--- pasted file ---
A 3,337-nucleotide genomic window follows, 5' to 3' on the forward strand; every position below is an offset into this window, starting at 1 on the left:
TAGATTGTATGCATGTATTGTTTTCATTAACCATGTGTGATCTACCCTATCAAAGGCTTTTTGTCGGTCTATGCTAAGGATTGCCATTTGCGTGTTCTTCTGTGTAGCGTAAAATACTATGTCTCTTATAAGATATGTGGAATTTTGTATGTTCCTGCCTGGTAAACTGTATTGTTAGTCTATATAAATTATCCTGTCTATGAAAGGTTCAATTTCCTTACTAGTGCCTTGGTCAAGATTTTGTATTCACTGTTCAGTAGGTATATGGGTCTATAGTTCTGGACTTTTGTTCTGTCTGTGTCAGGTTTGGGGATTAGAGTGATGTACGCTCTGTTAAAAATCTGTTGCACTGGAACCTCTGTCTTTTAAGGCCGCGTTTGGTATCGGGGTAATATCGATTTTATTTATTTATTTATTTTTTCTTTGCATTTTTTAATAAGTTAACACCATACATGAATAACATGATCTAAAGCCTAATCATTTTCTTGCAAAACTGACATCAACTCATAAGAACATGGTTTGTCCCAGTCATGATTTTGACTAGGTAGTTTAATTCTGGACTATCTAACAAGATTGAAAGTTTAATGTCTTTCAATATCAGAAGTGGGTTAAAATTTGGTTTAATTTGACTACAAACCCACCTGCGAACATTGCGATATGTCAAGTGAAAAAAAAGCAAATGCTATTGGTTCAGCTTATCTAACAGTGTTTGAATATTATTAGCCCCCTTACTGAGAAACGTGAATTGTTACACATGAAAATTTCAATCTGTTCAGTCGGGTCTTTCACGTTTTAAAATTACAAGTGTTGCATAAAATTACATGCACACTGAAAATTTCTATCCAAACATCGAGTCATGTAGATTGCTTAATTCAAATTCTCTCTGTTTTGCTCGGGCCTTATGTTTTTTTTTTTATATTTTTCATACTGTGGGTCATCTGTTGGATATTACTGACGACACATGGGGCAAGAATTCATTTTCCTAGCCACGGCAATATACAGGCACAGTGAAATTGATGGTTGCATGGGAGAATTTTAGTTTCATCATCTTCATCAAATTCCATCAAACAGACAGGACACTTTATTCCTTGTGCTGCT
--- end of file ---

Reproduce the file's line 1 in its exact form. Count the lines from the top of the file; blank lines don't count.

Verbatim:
A 3,337-nucleotide genomic window follows, 5' to 3' on the forward strand; every position below is an offset into this window, starting at 1 on the left: